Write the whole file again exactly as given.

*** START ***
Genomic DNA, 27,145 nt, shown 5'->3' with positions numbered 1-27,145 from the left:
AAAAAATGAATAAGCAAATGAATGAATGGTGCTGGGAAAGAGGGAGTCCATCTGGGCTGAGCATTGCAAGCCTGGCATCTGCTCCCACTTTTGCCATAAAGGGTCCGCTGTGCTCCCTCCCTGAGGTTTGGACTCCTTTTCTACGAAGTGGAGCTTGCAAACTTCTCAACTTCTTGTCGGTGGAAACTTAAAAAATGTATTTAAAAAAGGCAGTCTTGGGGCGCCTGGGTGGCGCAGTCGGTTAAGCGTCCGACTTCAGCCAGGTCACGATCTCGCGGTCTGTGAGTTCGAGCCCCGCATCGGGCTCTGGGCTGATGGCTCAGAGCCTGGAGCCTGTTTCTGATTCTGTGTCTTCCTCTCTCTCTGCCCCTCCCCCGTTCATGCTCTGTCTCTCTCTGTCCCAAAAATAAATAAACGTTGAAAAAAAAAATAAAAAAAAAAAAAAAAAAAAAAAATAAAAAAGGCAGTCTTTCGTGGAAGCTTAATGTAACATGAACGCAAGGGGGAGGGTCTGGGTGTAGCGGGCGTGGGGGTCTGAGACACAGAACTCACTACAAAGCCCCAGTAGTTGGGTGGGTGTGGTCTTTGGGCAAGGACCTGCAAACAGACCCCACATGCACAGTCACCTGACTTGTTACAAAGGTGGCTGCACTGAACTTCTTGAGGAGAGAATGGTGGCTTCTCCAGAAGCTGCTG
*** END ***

Genomic DNA, 27,145 nt, shown 5'->3' with positions numbered 1-27,145 from the left:
AAAAAATGAATAAGCAAATGAATGAATGGTGCTGGGAAAGAGGGAGTCCATCTGGGCTGAGCATTGCAAGCCTGGCATCTGCTCCCACTTTTGCCATAAAGGGTCCGCTGTGCTCCCTCCCTGAGGTTTGGACTCCTTTTCTACGAAGTGGAGCTTGCAAACTTCTCAACTTCTTGTCGGTGGAAACTTAAAAAATGTATTTAAAAAAGGCAGTCTTGGGGCGCCTGGGTGGCGCAGTCGGTTAAGCGTCCGACTTCAGCCAGGTCACGATCTCGCGGTCTGTGAGTTCGAGCCCCGCATCGGGCTCTGGGCTGATGGCTCAGAGCCTGGAGCCTGTTTCTGATTCTGTGTCTTCCTCTCTCTCTGCCCCTCCCCCGTTCATGCTCTGTCTCTCTCTGTCCCAAAAATAAATAAACGTTGAAAAAAAAAATAAAAAAAAAAAAAAAAAAAAAAAATAAAAAAGGCAGTCTTTCGTGGAAGCTTAATGTAACATGAACGCAAGGGGGAGGGTCTGGGTGTAGCGGGCGTGGGGGTCTGAGACACAGAACTCACTACAAAGCCCCAGTAGTTGGGTGGGTGTGGTCTTTGGGCAAGGACCTGCAAACAGACCCCACATGCACAGTCACCTGACTTGTTACAAAGGTGGCTGCACTGAACTTCTTGAGGAGAGAATGGTGGCTTCTCCAGAAGCTGCTG